She said that Mr. Manafort had used his many talents as a strategist to evade taxes, deceive banks, subvert lobbying laws and obstruct justice — all so he could sustain an “ostentatiously opulent” lifestyle with “more houses than a family can enjoy, more suits than one man can wear.”
Ever since his initial bail hearing, she said, he had misled her and the prosecutors, part of what she called his determined efforts to obscure the facts. Even on his sentencing day, she implied, he appeared to be making a play for a presidential pardon by wrongly suggesting that he was merely the victim of overzealous prosecutors who had hoped to prove that the Trump campaign had conspired with the Russian government to tilt the 2016 election.
“The defendant is not public enemy No. 1, but he is also not a victim either,” Judge Jackson said.
She stopped short of giving Mr. Manafort the maximum 10-year term that she could have imposed, adding three and a half years to the nearly four-year term Mr. Manafort received last week in a related prosecution in Alexandria, Va. Explaining why she was not harsher, she cited guidelines intended to limit punishment in overlapping cases and the fact that Mr. Manafort’s effort to tamper with witnesses who could testify against him had been “nipped in the bud.”
Her attitude stood in stark contrast to that of Judge T. S. Ellis III of United States District Court in Northern Virginia, who said last week that Mr. Manafort had “led an otherwise blameless life” in sentencing him to 47 months for eight felonies, a punishment that some legal experts described as startlingly low.
In an apparent reference to Judge Ellis, Judge Jackson noted that she was bound strictly by the case in front of her. “What is happening today is not and cannot be a review and a revision by a sentence imposed by another court,” she said.
But she said the scale of Mr. Manafort’s crimes was remarkable. “It is hard to overstate the number of lies and the amount of fraud and the amount of money involved,” she said. “There is no question that this defendant knew better and he knew what he was doing.”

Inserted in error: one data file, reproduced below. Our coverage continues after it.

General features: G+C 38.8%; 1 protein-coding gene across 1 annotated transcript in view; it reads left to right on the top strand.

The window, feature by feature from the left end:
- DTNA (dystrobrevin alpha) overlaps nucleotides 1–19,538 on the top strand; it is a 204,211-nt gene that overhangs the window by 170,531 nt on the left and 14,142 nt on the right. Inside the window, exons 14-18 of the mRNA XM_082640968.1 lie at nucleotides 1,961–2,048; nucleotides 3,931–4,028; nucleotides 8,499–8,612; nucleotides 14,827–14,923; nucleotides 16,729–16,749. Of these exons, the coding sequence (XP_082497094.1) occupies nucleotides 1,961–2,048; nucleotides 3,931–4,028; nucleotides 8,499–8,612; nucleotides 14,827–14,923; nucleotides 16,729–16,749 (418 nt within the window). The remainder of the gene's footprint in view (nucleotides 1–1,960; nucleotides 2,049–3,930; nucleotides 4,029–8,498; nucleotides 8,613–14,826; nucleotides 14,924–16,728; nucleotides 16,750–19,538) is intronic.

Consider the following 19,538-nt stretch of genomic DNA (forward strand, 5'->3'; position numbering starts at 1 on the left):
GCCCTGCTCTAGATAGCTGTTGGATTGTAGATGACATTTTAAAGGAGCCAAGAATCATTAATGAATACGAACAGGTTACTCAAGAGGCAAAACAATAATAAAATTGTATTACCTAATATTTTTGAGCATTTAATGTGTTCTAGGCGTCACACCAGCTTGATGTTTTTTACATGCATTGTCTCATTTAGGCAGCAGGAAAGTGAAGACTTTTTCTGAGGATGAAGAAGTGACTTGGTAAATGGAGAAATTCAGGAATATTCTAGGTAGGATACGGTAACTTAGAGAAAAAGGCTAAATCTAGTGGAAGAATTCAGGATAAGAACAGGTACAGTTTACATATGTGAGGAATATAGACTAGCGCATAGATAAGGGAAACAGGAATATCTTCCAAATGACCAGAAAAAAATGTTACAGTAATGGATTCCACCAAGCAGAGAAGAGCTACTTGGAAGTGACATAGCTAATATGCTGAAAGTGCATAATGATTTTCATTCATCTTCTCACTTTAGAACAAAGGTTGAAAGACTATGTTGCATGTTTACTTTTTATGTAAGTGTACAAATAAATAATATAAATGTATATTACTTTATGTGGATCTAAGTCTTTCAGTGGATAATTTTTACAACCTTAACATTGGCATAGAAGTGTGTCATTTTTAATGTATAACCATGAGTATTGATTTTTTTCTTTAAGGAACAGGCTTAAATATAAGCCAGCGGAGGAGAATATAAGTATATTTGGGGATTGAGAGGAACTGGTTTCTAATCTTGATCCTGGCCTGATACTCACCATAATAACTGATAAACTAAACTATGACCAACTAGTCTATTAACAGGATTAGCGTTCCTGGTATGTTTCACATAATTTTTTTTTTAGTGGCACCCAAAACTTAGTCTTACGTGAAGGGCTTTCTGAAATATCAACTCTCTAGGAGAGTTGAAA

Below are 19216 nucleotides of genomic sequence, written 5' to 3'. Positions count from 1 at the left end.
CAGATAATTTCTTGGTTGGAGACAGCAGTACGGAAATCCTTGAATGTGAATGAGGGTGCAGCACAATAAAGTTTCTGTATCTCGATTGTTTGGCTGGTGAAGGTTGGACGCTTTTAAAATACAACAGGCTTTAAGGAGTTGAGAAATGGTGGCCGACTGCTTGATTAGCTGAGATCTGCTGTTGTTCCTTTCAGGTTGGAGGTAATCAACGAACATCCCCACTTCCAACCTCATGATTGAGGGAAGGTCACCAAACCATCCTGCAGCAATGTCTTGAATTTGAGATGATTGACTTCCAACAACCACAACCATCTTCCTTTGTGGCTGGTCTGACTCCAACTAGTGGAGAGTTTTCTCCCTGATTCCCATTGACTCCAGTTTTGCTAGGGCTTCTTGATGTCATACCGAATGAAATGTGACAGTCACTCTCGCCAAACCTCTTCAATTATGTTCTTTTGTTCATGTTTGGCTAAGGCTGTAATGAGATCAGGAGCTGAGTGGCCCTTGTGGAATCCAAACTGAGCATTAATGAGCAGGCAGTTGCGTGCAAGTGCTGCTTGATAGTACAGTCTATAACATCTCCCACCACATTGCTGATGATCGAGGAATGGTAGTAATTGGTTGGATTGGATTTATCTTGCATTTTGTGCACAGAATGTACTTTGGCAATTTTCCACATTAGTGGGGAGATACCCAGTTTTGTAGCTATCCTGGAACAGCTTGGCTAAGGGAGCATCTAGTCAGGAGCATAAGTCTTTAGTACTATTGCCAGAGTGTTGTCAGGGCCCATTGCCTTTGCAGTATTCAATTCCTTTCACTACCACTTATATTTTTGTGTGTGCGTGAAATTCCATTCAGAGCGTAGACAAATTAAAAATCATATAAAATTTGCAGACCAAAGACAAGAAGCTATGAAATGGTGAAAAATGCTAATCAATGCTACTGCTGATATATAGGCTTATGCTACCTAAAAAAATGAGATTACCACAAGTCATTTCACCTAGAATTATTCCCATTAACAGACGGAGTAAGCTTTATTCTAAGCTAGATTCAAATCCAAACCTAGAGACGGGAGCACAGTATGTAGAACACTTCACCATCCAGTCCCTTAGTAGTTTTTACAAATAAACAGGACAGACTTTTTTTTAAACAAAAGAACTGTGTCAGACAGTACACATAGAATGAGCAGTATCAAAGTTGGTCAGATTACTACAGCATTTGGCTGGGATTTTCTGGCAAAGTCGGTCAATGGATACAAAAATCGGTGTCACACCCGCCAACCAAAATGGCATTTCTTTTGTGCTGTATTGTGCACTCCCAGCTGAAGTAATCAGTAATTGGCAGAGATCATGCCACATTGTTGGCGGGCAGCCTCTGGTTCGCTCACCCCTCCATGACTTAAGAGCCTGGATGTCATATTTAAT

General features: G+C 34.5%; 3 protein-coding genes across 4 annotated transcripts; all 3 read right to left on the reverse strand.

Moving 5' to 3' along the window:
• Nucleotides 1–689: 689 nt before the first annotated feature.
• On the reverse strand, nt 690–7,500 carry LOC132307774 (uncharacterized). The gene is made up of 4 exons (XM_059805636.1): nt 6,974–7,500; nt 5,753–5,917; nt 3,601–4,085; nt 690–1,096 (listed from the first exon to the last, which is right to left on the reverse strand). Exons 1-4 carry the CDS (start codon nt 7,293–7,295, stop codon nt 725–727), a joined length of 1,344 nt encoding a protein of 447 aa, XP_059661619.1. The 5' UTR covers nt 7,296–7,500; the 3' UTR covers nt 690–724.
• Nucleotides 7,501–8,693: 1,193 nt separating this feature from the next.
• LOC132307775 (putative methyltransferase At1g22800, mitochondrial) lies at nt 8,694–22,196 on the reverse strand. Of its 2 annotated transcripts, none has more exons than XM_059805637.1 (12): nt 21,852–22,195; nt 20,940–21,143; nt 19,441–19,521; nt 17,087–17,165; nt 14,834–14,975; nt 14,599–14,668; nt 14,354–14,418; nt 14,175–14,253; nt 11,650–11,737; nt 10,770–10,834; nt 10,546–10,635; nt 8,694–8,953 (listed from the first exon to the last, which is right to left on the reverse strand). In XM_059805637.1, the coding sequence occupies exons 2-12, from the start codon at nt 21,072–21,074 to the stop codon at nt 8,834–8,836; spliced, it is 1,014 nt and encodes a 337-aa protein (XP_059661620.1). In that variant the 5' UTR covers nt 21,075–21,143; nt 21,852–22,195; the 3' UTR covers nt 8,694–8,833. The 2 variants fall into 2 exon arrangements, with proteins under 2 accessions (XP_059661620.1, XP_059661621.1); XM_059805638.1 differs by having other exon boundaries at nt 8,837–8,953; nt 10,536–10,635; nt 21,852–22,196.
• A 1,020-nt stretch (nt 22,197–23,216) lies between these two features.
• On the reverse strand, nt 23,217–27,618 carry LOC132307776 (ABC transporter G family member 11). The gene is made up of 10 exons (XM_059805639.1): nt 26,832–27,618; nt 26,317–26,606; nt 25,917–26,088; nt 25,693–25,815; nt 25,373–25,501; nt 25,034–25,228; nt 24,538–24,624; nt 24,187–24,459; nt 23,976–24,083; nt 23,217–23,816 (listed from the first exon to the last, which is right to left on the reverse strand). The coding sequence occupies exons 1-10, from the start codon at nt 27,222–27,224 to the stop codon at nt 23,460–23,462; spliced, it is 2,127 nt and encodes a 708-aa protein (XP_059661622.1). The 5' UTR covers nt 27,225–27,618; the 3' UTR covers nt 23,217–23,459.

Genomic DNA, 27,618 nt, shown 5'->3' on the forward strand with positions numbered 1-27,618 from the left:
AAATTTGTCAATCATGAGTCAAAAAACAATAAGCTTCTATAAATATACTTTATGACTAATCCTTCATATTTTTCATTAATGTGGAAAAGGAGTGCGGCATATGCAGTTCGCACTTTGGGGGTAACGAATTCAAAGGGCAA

Outside the courthouse, Mr. Manafort’s lead lawyer, Kevin Downing, described Judge Jackson’s decision as “such a callous, harsh sentence that is totally unnecessary.” Mr. Downing, who was repeatedly interrupted by protesters, called it a “very sad day.”
Mr. Manafort’s defense lawyers had repeatedly suggested that their client would be a free man had he not worked for the Trump campaign for five months in 2016, implying that Mr. Mueller’s investigators pursued him for crimes unrelated to the campaign only because they hoped to use him as a steppingstone in the Russia inquiry.
Judge Jackson firmly dismissed that argument, noting that investigators often find evidence of unrelated crimes during inquiries, and that “the perpetrators uncovered that way do not get a pass.” She said the argument was aimed at “some other audience,” an apparent allusion to the White House, not at her.
The judge accused Mr. Manafort of a sleight of hand throughout the criminal proceeding against him, including wrongly inflating his assets in a bail hearing and exaggerating the harshness of his conditions in jail. She suggested that he had sought to outmaneuver prosecutors by agreeing to plead guilty to conspiracy and cooperate with them, then backtracking and lying to the special counsel’s office and a grand jury.
“Was he spinning the facts beforehand to get a good deal, or was he spinning them afterwards to protect others?” she asked. “We don’t know.”
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Even Mr. Manafort’s apology for his crimes rang somewhat hollow, she said, because it appeared to be prompted by Judge Ellis’s criticism that he did not seem sufficiently contrite during last week’s sentencing.
Each of the conspiracy charges considered at Wednesday’s hearing carried a maximum prison term of five years. But because the underlying conduct for one conspiracy count was much the same as the bank and tax fraud scheme for which Mr. Manafort was convicted in Northern Virginia, Judge Jackson cut his punishment for that charge in half, to 30 months. “He cannot be sentenced for those components twice,” she said.